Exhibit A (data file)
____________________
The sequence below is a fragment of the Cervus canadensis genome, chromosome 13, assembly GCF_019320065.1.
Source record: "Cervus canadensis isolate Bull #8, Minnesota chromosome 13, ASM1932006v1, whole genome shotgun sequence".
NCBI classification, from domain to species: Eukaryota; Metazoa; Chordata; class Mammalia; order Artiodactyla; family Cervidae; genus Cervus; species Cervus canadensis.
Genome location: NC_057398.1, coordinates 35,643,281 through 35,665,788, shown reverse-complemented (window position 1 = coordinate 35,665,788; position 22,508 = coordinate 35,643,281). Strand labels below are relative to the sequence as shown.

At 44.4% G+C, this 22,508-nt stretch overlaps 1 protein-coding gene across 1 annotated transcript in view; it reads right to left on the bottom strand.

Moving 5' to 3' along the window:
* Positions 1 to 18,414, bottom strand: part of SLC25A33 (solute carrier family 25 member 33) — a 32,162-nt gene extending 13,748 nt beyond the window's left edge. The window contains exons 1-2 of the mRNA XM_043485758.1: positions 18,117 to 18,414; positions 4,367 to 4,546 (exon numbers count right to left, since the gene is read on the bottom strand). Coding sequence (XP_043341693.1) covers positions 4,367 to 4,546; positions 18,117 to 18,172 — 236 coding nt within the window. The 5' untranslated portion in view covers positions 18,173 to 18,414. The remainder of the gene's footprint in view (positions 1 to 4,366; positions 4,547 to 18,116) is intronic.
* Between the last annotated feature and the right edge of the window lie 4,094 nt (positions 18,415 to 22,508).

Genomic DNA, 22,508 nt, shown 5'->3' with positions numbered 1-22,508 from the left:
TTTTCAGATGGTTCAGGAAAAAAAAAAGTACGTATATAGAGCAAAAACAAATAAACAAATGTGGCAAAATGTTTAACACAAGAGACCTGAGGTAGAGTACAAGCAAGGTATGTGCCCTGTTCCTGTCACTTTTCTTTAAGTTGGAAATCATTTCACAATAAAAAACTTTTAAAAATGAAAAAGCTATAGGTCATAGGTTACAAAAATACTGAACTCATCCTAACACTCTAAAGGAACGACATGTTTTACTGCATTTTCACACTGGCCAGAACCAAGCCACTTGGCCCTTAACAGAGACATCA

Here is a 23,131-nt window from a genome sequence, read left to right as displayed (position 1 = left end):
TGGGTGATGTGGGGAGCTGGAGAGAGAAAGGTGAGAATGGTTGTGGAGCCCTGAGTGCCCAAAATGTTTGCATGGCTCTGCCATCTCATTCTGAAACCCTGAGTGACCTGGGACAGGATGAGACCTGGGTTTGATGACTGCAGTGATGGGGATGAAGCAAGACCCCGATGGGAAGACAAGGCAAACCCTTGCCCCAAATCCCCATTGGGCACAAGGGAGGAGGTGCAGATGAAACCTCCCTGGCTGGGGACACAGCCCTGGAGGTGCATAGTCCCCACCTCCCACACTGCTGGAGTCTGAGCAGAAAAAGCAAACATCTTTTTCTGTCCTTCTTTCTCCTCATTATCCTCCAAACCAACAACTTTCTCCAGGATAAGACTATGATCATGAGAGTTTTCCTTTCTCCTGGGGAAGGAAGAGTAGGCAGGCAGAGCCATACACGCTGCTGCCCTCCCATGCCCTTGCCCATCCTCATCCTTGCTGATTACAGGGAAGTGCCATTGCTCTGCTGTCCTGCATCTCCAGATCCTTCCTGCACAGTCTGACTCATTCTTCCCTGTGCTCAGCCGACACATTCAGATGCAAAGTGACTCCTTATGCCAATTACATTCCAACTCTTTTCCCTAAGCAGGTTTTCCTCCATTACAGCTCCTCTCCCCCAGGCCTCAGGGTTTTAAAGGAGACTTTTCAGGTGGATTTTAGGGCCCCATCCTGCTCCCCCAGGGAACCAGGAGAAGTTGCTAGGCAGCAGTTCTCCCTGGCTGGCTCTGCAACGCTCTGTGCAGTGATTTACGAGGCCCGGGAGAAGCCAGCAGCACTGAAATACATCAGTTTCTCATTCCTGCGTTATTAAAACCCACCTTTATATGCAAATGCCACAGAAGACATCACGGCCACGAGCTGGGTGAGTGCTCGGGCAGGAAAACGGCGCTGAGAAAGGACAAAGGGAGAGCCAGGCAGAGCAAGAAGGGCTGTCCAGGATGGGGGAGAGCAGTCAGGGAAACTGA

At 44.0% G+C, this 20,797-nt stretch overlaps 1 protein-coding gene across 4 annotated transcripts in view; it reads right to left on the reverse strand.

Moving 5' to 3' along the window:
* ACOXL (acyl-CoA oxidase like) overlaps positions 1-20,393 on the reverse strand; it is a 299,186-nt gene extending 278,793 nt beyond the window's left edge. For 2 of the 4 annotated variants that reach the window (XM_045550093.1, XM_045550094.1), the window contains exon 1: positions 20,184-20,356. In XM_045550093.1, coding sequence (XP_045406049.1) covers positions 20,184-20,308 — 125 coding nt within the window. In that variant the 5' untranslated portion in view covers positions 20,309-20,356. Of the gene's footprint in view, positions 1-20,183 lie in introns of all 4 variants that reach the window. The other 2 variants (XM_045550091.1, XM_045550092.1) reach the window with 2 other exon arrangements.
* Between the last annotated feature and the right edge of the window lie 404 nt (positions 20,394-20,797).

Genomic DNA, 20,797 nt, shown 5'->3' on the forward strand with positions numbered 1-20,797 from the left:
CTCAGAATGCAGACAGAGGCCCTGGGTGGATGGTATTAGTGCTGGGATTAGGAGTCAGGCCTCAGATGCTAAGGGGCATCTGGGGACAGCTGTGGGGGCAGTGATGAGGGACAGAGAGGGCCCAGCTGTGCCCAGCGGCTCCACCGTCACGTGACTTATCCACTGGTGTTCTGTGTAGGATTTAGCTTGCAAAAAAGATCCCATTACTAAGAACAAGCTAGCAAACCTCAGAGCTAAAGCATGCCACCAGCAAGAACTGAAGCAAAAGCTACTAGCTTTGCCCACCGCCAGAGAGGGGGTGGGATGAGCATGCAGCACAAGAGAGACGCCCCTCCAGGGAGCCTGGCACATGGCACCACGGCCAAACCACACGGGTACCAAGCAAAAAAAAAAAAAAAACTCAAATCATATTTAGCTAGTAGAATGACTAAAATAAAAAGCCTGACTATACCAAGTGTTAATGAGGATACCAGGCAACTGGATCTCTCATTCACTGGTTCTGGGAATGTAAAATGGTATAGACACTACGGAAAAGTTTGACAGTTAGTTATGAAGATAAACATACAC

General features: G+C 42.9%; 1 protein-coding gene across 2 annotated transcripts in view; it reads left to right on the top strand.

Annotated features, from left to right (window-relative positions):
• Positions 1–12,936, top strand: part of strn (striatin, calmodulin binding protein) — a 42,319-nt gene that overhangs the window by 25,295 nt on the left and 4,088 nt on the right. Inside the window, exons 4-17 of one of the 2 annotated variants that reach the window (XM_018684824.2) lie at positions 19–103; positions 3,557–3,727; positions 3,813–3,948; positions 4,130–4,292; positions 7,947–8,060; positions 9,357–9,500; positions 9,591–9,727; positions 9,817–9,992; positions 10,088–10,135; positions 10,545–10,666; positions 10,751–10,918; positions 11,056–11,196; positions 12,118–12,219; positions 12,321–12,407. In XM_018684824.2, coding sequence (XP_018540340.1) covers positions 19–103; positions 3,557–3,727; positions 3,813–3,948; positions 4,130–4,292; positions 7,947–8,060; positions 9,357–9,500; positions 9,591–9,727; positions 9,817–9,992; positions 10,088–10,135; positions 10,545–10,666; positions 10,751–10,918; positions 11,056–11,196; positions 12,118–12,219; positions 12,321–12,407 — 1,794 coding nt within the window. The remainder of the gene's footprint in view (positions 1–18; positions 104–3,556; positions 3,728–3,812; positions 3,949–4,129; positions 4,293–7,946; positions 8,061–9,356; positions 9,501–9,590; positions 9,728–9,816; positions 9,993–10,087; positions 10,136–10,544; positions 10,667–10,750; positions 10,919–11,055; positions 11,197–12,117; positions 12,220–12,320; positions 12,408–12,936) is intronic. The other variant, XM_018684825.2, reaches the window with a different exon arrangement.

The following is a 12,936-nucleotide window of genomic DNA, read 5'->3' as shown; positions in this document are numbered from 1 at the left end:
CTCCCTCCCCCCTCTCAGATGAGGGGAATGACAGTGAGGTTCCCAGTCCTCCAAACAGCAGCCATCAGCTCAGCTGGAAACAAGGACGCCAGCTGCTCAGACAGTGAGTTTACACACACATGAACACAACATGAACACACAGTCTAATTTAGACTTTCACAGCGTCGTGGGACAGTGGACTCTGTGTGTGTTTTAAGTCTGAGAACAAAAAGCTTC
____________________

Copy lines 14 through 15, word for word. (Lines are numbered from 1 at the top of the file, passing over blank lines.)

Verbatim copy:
Moving 5' to 3' along the window:
* ACOXL (acyl-CoA oxidase like) overlaps positions 1-20,393 on the reverse strand; it is a 299,186-nt gene extending 278,793 nt beyond the window's left edge. For 2 of the 4 annotated variants that reach the window (XM_045550093.1, XM_045550094.1), the window contains exon 1: positions 20,184-20,356. In XM_045550093.1, coding sequence (XP_045406049.1) covers positions 20,184-20,308 — 125 coding nt within the window. In that variant the 5' untranslated portion in view covers positions 20,309-20,356. Of the gene's footprint in view, positions 1-20,183 lie in introns of all 4 variants that reach the window. The other 2 variants (XM_045550091.1, XM_045550092.1) reach the window with 2 other exon arrangements.